Calvin's Commentaries, Vol. 4: Harmony of the Law, Part II, tr. by John King, [1847-50], at sacred-texts.com
1. And the LORD spake unto Moses, saying,
1. Loquutus est insuper Jehova ad Mosen, dicendo:
2. Speak unto Aaron and to his sons, that they separate themselves from the holy things of the children of Israel, and that they profane not my holy name in those things which they hallow unto me: I am the LORD.
2. Loquere ad Aharon, et filios ejus ut separent sese a sanctificationibus filiorum Israel et ne polluant nomen sanctitatis mese in his quae ipsi sanctificant mihi: ego Jehova.
3. Say unto them, Whosoever he be of all your seed among your generations, that goeth unto the holy things, which the children of Israel hallow unto the LORD, having his uncleanness upon him, that soul shall be cut off from my presence: I am the LORD.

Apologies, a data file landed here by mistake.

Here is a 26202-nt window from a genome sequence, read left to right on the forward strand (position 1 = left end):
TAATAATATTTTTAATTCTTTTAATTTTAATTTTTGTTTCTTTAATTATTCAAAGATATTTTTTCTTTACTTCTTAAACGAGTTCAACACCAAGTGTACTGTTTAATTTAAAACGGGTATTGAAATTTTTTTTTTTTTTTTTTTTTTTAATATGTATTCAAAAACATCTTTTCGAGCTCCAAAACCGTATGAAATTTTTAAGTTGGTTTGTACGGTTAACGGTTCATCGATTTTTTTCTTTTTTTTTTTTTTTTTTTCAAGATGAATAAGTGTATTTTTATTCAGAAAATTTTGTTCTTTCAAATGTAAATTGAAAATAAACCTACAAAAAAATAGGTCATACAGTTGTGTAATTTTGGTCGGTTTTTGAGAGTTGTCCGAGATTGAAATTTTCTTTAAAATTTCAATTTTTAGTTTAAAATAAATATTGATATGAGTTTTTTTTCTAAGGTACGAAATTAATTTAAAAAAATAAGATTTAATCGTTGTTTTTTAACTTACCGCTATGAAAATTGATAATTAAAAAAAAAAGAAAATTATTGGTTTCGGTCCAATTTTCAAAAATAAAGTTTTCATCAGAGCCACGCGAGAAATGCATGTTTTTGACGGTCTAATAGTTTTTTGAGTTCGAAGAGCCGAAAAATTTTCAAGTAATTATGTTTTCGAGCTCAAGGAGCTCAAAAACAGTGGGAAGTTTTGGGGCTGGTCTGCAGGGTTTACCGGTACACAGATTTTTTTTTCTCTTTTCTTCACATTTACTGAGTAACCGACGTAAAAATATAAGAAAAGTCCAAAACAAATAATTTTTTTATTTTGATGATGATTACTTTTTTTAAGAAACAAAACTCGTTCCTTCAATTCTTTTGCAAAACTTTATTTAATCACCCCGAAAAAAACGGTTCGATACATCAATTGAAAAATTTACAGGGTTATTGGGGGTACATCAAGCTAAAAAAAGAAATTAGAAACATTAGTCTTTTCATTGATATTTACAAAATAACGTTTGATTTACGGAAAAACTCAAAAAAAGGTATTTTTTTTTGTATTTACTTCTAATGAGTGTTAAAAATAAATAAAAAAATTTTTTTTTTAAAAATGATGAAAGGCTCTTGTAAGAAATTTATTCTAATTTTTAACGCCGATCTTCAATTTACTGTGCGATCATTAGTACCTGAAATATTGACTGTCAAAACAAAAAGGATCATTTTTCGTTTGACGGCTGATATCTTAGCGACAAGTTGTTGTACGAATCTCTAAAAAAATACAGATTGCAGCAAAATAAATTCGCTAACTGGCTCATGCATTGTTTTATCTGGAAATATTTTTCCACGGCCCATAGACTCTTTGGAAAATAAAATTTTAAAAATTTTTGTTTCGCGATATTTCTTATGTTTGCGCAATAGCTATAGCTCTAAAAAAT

3. Dic illis, in generationibus vestris omnis vir qui accesserit ex omni semine vestro ad sanctificationes quae sanctificaverint filii Israel Jehovae, et immunditia sua fuerit super ipsum, excidetur anima ipsius a facie mea: ego Jehova.
4. What man soever of the seed of Aaron is a leper, or hath a running issue; he shall not eat of the holy things, until he be clean. And whoso toucheth any thing that is unclean by the dead, or a man whose seed goeth from him;
4. Quicunque e semine Aharon fuerit leprosus, vel seminifluus, de sanctificationibus non comedet donec mundet se: et qui tedgerit immundum super morticinio, ant virex quo egreditur effusio seminis,
5. Or whosoever toucheth any creeping thing, whereby he may be made unclean, or a man of whom he may take uncleanness, whatsoever uncleanness he hath;
5. Ant vir qui tetigerit quodcunque reptile per quod immundus erit, ant hominem propter quem immundus erit, secundum omnem immunditiam eius: